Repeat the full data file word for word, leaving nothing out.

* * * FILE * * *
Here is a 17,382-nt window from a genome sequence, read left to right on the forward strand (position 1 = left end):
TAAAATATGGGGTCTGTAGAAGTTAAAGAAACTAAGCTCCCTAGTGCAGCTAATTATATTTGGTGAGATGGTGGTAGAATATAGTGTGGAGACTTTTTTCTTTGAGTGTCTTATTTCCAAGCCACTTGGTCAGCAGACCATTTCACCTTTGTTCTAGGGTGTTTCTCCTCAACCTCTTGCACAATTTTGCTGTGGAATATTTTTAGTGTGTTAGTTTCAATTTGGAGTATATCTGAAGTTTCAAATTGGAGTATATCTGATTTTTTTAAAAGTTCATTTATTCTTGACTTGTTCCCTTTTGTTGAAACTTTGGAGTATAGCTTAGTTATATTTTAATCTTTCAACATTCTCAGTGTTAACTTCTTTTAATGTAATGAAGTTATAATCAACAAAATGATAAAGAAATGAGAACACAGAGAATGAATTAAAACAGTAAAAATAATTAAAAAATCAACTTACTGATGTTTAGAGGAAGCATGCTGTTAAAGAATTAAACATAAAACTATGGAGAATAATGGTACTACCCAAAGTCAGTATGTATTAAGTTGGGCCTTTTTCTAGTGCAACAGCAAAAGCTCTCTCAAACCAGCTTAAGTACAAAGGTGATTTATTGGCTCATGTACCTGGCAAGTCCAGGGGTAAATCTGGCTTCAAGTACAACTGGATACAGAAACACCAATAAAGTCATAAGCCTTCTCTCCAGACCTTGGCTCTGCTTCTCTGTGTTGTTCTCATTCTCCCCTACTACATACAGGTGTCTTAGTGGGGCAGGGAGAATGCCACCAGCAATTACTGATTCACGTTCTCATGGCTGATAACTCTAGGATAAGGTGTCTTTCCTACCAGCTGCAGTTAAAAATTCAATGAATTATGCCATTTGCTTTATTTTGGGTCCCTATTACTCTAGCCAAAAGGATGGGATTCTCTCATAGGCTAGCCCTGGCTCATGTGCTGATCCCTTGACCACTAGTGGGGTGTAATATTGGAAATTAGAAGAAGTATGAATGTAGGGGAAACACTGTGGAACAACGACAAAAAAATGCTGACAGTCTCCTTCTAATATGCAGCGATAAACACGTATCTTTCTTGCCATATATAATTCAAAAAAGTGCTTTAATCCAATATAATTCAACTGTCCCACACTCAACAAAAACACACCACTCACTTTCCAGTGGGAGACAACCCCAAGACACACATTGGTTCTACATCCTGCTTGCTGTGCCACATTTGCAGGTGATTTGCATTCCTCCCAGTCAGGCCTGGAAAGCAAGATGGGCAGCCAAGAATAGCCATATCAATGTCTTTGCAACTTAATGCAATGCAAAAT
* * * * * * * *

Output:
Here is a 17,382-nt window from a genome sequence, read left to right on the forward strand (position 1 = left end):
TAAAATATGGGGTCTGTAGAAGTTAAAGAAACTAAGCTCCCTAGTGCAGCTAATTATATTTGGTGAGATGGTGGTAGAATATAGTGTGGAGACTTTTTTCTTTGAGTGTCTTATTTCCAAGCCACTTGGTCAGCAGACCATTTCACCTTTGTTCTAGGGTGTTTCTCCTCAACCTCTTGCACAATTTTGCTGTGGAATATTTTTAGTGTGTTAGTTTCAATTTGGAGTATATCTGAAGTTTCAAATTGGAGTATATCTGATTTTTTTAAAAGTTCATTTATTCTTGACTTGTTCCCTTTTGTTGAAACTTTGGAGTATAGCTTAGTTATATTTTAATCTTTCAACATTCTCAGTGTTAACTTCTTTTAATGTAATGAAGTTATAATCAACAAAATGATAAAGAAATGAGAACACAGAGAATGAATTAAAACAGTAAAAATAATTAAAAAATCAACTTACTGATGTTTAGAGGAAGCATGCTGTTAAAGAATTAAACATAAAACTATGGAGAATAATGGTACTACCCAAAGTCAGTATGTATTAAGTTGGGCCTTTTTCTAGTGCAACAGCAAAAGCTCTCTCAAACCAGCTTAAGTACAAAGGTGATTTATTGGCTCATGTACCTGGCAAGTCCAGGGGTAAATCTGGCTTCAAGTACAACTGGATACAGAAACACCAATAAAGTCATAAGCCTTCTCTCCAGACCTTGGCTCTGCTTCTCTGTGTTGTTCTCATTCTCCCCTACTACATACAGGTGTCTTAGTGGGGCAGGGAGAATGCCACCAGCAATTACTGATTCACGTTCTCATGGCTGATAACTCTAGGATAAGGTGTCTTTCCTACCAGCTGCAGTTAAAAATTCAATGAATTATGCCATTTGCTTTATTTTGGGTCCCTATTACTCTAGCCAAAAGGATGGGATTCTCTCATAGGCTAGCCCTGGCTCATGTGCTGATCCCTTGACCACTAGTGGGGTGTAATATTGGAAATTAGAAGAAGTATGAATGTAGGGGAAACACTGTGGAACAACGACAAAAAAATGCTGACAGTCTCCTTCTAATATGCAGCGATAAACACGTATCTTTCTTGCCATATATAATTCAAAAAAGTGCTTTAATCCAATATAATTCAACTGTCCCACACTCAACAAAAACACACCACTCACTTTCCAGTGGGAGACAACCCCAAGACACACATTGGTTCTACATCCTGCTTGCTGTGCCACATTTGCAGGTGATTTGCATTCCTCCCAGTCAGGCCTGGAAAGCAAGATGGGCAGCCAAGAATAGCCATATCAATGTCTTTGCAACTTAATGCAATGCAAAAT